Texas Primaries Will Be Decisive With Few Competitive Seats Left

  • Progressives seek to oust lone anti-abortion House Democrat
  • Republicans eyeing improved showing with Hispanic voters

Texas is hosting the first House primaries of the 2022 midterm elections and the first contests held with lines redrawn as part of the decennial redistricting process.

Today may be the highlight of the state’s congressional election action this year.

Texas is set for a third straight cycle of considerable turnover in its congressional delegation. What’s different is that most of the changes will be decided in the primaries and any necessary runoffs on May 24, thanks to nearly all of the new districts being drawn to greatly favor one party or the other.

“In 2020, we had 12 U.S. House races rated as competitive out of 36,” said Mark Jones, a political scientist at Rice University in Houston. “This November, you at most are going to have two House races out of 38 rated as competitive.”

Redistricting, retirements, and vulnerable incumbents are combining to continue the churn of House members, after the 2018 and 2020 elections produced a new-look delegation. Half of the current 36 members are in their first, second, or third terms.

The next Texas delegation will have at least six new members following the retirement of four members and the fast-growing state adding two new districts in reapportionment. And because of how the districts were shaped in the GOP-controlled redistricting process, almost every House member from Texas in the next Congress will have known their political fate long before the general election.

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Cuellar-Cisneros Rematch

The marquee House primary is in the Hispanic-majority 28th District from San Antonio to Laredo. Nine-term Democratic Rep. Henry Cuellar, a member of the Blue Dog Coalition of centrist Democrats, is in a rematch with Jessica Cisneros, a progressive lawyer and former Cuellar intern who came within 4 percentage points of unseating him in the 2020 primary.

Read More: Democrats’ Left Wing Flexes Muscle Against Texas House Incumbent

Cuellar, a senior member of the Appropriations Committee, is the only House Democrat opposed to abortion rights and had his home and campaign office searched in January as part of an unknown probe. Cisneros’ platform includes support for abortion rights and a government-run health-care system known as “Medicare for All.”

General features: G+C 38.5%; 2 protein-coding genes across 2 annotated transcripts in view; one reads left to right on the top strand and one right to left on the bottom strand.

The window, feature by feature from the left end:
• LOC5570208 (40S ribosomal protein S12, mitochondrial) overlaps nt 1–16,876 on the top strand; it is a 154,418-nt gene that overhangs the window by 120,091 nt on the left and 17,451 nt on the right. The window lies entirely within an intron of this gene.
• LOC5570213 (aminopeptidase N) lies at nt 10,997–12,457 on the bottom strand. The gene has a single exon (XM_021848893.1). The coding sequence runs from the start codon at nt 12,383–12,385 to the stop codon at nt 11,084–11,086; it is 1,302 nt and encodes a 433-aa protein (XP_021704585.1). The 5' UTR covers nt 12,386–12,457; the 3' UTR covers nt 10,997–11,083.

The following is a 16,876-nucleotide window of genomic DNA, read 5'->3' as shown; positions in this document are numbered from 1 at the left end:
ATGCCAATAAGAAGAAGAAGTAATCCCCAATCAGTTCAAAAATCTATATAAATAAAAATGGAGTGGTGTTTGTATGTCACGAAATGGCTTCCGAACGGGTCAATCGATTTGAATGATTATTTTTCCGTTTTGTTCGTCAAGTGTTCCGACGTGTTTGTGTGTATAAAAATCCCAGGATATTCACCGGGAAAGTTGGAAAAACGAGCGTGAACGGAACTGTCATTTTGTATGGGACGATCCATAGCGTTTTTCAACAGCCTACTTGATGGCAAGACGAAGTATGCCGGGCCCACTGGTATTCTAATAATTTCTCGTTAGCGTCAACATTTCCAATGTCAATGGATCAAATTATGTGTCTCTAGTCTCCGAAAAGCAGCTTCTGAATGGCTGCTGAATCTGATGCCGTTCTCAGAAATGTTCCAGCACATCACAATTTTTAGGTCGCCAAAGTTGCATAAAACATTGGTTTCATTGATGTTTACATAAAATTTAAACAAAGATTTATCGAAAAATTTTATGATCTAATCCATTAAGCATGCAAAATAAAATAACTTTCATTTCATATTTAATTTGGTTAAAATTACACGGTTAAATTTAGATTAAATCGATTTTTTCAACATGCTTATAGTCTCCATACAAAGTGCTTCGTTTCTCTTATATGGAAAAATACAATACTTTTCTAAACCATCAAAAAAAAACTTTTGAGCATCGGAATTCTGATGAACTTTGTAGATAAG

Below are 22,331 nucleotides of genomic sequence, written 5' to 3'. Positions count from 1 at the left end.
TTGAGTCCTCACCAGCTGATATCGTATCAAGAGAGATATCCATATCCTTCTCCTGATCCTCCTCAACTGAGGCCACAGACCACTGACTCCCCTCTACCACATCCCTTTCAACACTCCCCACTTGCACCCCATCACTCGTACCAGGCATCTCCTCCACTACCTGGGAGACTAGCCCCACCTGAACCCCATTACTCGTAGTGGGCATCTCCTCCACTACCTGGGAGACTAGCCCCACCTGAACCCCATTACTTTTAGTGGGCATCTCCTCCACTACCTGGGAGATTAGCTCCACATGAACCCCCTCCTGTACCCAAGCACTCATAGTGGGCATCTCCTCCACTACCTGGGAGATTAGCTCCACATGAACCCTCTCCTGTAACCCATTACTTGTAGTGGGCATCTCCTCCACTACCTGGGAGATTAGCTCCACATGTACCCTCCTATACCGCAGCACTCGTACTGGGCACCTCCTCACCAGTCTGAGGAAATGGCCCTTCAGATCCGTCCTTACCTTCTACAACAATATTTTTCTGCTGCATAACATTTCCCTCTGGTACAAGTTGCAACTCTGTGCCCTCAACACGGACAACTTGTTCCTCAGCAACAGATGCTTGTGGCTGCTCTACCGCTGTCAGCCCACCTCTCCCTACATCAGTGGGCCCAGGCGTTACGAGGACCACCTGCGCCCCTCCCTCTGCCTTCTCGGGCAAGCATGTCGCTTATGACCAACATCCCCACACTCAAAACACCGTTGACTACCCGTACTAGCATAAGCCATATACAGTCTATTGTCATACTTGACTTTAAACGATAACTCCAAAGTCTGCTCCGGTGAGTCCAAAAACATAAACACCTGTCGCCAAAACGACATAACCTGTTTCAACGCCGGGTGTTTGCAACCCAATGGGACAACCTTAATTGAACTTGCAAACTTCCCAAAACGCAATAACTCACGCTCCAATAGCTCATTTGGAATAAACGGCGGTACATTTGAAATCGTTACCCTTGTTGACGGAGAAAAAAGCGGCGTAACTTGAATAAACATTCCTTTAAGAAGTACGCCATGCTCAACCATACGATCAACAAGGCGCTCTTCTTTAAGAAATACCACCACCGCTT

(Photo by Kevin Dietsch/Getty Images)
Rep. Henry Cuellar (D-Texas), seen on Capitol Hill in July 2021, faces a primary challenge from Jessica Cisneros.

A third Democratic candidate, progressive activist Tannya Benavides, could keep Cuellar and Cisneros from winning an outright majority of the vote, sending it to a runoff.

The 28th became a little more Democratic-leaning after redistricting but may still be highly competitive in November, particularly if Cisneros ousts Cuellar. The seven Republicans seeking the nomination including Cassy Garcia, a former aide to Sen. Ted Cruz (R-Texas).

Read More: South Texas Rematch Pits Centrist Incumbent Against Progressive

Marquee Fall Races

The most competitive district in the state is the 15th, a Hispanic-majority area running from near San Antonio south to populous Hidalgo County on the U.S.-Mexico border. There’s no incumbent in the race—Rep. Vicente Gonzalez (D) decided instead to seek re-election in the more Democratic 34th District, with Rep. Filemon Vela (D) retiring there.

House Republican leaders support Monica De La Cruz, a businesswoman who came within 3 points of ousting Gonzalez in 2020, over eight other Republicans. The six-candidate Democratic primary includes Ruben Ramirez, a lawyer and Army veteran; Michelle Vallejo, a community organizer; and John Villarreal Rigney, a self-funding construction company executive and lawyer.

Read More: Texas GOP Creates House Pickup Opportunity in Hispanic District